Bioluminescent proteins such as luciferase are a powerful tool for monitoring biological processes including gene expression in living organisms since bioluminescent signals can be acquired without an external light source; bioluminescence imaging is thus completely free from phototoxicity, photo-induced physiological reaction, and autofluorescence from the specimen, enabling signal detection from deep inside the tissue with high signal-to-noise ratio. These properties make bioluminescent proteins potentially superior to fluorescent proteins as a bioimaging tool. However, bioluminescence signals are too dim to be measured in real time, i.e., bioluminescence imaging generally requires longer exposure (more than several tens of seconds) than fluorescence imaging that takes less than 1 second. To overcome this drawback, an auto-illuminating fluorescent protein, eBAF-Y, has been developed [1]. eBAF-Y is based on the highly efficient bioluminescence resonance energy transfer (BRET) between enhanced Renilla reniformis luciferase (RLuc8) [2] and enhanced yellow fluorescent protein (EYFP). eBAF-Y emits a 3.5-fold brighter signal than RLuc8 alone, enabling observation of subcellular structure at the single-cell level in near real time at 0.1 Hz. This strategy has been applied to develop a similar auto-illuminating fluorescent protein, BRET3, composed of a mutant red fluorescent protein (mOrange) and RLuc8 [3]. BRET3 exhibits red-shifted light output peaking at 564 nm, making it easier to observe biological phenomena deep inside a small animal. Aequorin, another well-known bioluminescent protein, emits luminescence peaking at 466 nm in the presence of Ca2+ so it has been used as a Ca2+ indicator to monitor free Ca2+ concentration ([Ca2+]) in living specimens [4]. The highly efficient BRET has also been applied to aequorin by means of fusion with green fluorescent protein (GFP), thereby increasing the luminescence intensity by about 50 fold [5]. Although GFP-aequorin is bright enough to allow real-time imaging, it is not suitable for long-term imaging since aequorin must be regenerated after emission upon Ca2+ binding, which takes more than several tens of minutes [6], [7]. To circumvent this weak point, a Ca2+ indicator was developed based on split RLuc and Gluc [8], [9]. Signal change of these indicators is based on complementation of the N- and C-terminal halves of the split luciferase via Ca2+-induced interaction between CaM and M13. Although these indicators can detect Ca2+-dependent signal changes in living cells, they could not calibrate [Ca2+] because imaging of these indicators is based on single-emission measurement and thus the signal intensity change is highly dependent on the stoichiometric composition of the N- and C-terminal halves of the split luciferase in the cells. Also, these indicators cannot cancel out signal drift mainly caused by change in cell shape, focus drift, and uptake and consumption of coelenterazine-h due to auto or catalytic oxidization. To allow quantitative long-term real-time Ca2+ imaging, we designed a Ca2+ indicator based on BRET between RLuc8 and Venus, a brighter version of EYFP [10]. As the Ca2+-sensing domain, we used a Ca2+ binding protein, calmodulin (CaM), and its target peptide, M13, as in the case of the well-known FRET-based Ca2+ indicator, cameleon [11]. Binding and release of Ca2+ from CaM induces reversible conformational change of the CaM-M13 fusion domain between an extended and compact form, which, in turn, changes the distance between Venus and RLuc8 whereby their emission is reciprocally changed due to BRET. Thus, this indicator enables ratiometric observation that can cancel out artifactual signal drift. To obtain a large BRET change, we tried several circularly permuted Venus variants [12] to optimize the relative dipole orientation between the coelenterazine in RLuc8 and the choromophore of Venus. The best one, which we named BRAC, has a wild-type Venus and showed 60% signal change upon Ca2+ binding. Due to the brightness and large dynamic range, we successfully visualized Ca2+ oscillation induced by agonist stimulation of Hela cells with improved time resolution and high signal-to-noise ratio.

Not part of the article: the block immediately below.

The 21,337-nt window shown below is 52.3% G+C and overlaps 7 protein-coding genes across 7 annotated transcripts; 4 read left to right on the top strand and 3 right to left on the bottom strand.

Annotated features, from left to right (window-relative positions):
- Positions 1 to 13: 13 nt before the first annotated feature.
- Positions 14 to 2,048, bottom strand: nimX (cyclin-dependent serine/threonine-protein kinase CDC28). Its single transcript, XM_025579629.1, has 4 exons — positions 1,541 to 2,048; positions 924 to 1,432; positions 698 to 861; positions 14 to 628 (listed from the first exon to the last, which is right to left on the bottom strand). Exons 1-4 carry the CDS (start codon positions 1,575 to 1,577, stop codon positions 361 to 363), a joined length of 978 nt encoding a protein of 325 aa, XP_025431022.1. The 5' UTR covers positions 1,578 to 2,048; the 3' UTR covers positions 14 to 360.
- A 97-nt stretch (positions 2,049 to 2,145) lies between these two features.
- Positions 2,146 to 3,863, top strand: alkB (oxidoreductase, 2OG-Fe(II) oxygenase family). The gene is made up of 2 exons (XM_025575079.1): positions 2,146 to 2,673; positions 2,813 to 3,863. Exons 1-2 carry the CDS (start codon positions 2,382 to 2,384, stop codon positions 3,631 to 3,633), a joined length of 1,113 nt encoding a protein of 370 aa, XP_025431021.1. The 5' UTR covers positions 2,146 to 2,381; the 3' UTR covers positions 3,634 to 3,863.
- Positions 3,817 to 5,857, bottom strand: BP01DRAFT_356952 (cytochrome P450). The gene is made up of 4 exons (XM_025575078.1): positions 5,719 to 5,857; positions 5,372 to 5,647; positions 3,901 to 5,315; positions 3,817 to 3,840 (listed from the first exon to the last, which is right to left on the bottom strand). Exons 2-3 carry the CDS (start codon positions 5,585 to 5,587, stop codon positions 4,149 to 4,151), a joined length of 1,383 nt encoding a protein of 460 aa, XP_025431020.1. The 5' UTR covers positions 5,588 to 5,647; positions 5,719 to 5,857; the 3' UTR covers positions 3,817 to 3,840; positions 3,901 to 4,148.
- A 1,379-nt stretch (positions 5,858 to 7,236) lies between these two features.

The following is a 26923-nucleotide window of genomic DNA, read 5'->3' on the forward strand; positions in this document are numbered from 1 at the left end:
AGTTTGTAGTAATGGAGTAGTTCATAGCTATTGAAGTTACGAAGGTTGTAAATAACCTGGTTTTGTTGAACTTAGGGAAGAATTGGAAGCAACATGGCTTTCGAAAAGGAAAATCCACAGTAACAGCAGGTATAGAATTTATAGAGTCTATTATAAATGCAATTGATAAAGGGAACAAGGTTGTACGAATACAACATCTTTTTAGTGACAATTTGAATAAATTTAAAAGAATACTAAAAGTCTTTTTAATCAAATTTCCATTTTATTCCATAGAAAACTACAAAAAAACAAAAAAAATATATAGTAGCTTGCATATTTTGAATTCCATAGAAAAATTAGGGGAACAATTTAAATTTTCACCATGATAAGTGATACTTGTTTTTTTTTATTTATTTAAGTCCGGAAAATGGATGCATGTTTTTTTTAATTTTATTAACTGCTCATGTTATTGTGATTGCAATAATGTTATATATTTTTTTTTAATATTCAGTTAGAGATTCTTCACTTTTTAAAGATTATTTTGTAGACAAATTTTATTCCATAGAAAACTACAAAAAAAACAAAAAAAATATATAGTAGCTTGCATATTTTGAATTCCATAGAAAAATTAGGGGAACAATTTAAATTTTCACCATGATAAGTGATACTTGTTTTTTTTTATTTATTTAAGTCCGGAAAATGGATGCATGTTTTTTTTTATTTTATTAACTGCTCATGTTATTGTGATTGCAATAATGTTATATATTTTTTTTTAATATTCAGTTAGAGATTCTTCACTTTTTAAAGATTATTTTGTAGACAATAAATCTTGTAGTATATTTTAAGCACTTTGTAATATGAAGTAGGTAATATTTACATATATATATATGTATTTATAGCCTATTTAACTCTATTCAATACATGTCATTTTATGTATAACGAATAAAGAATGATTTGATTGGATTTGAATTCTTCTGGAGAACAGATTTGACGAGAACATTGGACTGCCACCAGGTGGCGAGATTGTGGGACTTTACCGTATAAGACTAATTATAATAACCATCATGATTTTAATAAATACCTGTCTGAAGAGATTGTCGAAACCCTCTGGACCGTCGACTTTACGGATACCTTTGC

Results